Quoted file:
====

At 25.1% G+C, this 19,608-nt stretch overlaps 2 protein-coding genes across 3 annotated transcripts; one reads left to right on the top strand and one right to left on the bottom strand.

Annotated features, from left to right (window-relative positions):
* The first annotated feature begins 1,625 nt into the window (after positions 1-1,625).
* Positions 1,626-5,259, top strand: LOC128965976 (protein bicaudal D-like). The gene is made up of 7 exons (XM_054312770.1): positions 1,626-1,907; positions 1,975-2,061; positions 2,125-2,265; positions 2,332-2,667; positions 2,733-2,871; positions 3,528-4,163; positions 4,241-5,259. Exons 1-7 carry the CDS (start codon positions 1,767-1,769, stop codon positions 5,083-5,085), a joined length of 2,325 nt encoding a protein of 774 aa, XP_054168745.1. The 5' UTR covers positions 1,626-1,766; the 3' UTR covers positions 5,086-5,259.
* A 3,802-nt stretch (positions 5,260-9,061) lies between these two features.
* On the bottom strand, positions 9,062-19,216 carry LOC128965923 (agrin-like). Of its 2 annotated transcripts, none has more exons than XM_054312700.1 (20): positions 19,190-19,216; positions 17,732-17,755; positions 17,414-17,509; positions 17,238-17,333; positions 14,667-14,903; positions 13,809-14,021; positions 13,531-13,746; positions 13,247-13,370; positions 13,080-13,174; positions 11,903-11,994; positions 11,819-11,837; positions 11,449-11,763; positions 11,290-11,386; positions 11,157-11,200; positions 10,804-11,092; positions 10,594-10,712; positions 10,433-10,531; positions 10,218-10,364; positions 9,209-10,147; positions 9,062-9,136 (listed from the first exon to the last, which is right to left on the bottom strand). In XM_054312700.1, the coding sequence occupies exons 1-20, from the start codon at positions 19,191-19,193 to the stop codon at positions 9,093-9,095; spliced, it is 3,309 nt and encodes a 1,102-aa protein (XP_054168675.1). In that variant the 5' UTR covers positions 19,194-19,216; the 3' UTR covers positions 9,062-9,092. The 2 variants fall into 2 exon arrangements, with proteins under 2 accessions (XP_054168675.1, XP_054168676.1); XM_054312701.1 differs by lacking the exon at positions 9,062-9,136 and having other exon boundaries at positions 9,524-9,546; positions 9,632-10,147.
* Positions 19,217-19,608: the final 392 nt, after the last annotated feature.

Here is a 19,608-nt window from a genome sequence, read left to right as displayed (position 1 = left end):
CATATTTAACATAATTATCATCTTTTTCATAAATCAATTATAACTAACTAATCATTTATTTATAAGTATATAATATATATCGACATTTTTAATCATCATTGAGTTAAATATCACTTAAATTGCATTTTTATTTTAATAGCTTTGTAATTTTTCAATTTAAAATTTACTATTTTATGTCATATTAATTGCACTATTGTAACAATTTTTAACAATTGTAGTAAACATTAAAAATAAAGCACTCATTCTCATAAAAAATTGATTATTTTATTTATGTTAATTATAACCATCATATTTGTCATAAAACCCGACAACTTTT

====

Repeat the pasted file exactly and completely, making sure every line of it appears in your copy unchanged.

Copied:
At 25.1% G+C, this 19,608-nt stretch overlaps 2 protein-coding genes across 3 annotated transcripts; one reads left to right on the top strand and one right to left on the bottom strand.

Annotated features, from left to right (window-relative positions):
* The first annotated feature begins 1,625 nt into the window (after positions 1-1,625).
* Positions 1,626-5,259, top strand: LOC128965976 (protein bicaudal D-like). The gene is made up of 7 exons (XM_054312770.1): positions 1,626-1,907; positions 1,975-2,061; positions 2,125-2,265; positions 2,332-2,667; positions 2,733-2,871; positions 3,528-4,163; positions 4,241-5,259. Exons 1-7 carry the CDS (start codon positions 1,767-1,769, stop codon positions 5,083-5,085), a joined length of 2,325 nt encoding a protein of 774 aa, XP_054168745.1. The 5' UTR covers positions 1,626-1,766; the 3' UTR covers positions 5,086-5,259.
* A 3,802-nt stretch (positions 5,260-9,061) lies between these two features.
* On the bottom strand, positions 9,062-19,216 carry LOC128965923 (agrin-like). Of its 2 annotated transcripts, none has more exons than XM_054312700.1 (20): positions 19,190-19,216; positions 17,732-17,755; positions 17,414-17,509; positions 17,238-17,333; positions 14,667-14,903; positions 13,809-14,021; positions 13,531-13,746; positions 13,247-13,370; positions 13,080-13,174; positions 11,903-11,994; positions 11,819-11,837; positions 11,449-11,763; positions 11,290-11,386; positions 11,157-11,200; positions 10,804-11,092; positions 10,594-10,712; positions 10,433-10,531; positions 10,218-10,364; positions 9,209-10,147; positions 9,062-9,136 (listed from the first exon to the last, which is right to left on the bottom strand). In XM_054312700.1, the coding sequence occupies exons 1-20, from the start codon at positions 19,191-19,193 to the stop codon at positions 9,093-9,095; spliced, it is 3,309 nt and encodes a 1,102-aa protein (XP_054168675.1). In that variant the 5' UTR covers positions 19,194-19,216; the 3' UTR covers positions 9,062-9,092. The 2 variants fall into 2 exon arrangements, with proteins under 2 accessions (XP_054168675.1, XP_054168676.1); XM_054312701.1 differs by lacking the exon at positions 9,062-9,136 and having other exon boundaries at positions 9,524-9,546; positions 9,632-10,147.
* Positions 19,217-19,608: the final 392 nt, after the last annotated feature.

Here is a 19,608-nt window from a genome sequence, read left to right as displayed (position 1 = left end):
CATATTTAACATAATTATCATCTTTTTCATAAATCAATTATAACTAACTAATCATTTATTTATAAGTATATAATATATATCGACATTTTTAATCATCATTGAGTTAAATATCACTTAAATTGCATTTTTATTTTAATAGCTTTGTAATTTTTCAATTTAAAATTTACTATTTTATGTCATATTAATTGCACTATTGTAACAATTTTTAACAATTGTAGTAAACATTAAAAATAAAGCACTCATTCTCATAAAAAATTGATTATTTTATTTATGTTAATTATAACCATCATATTTGTCATAAAACCCGACAACTTTT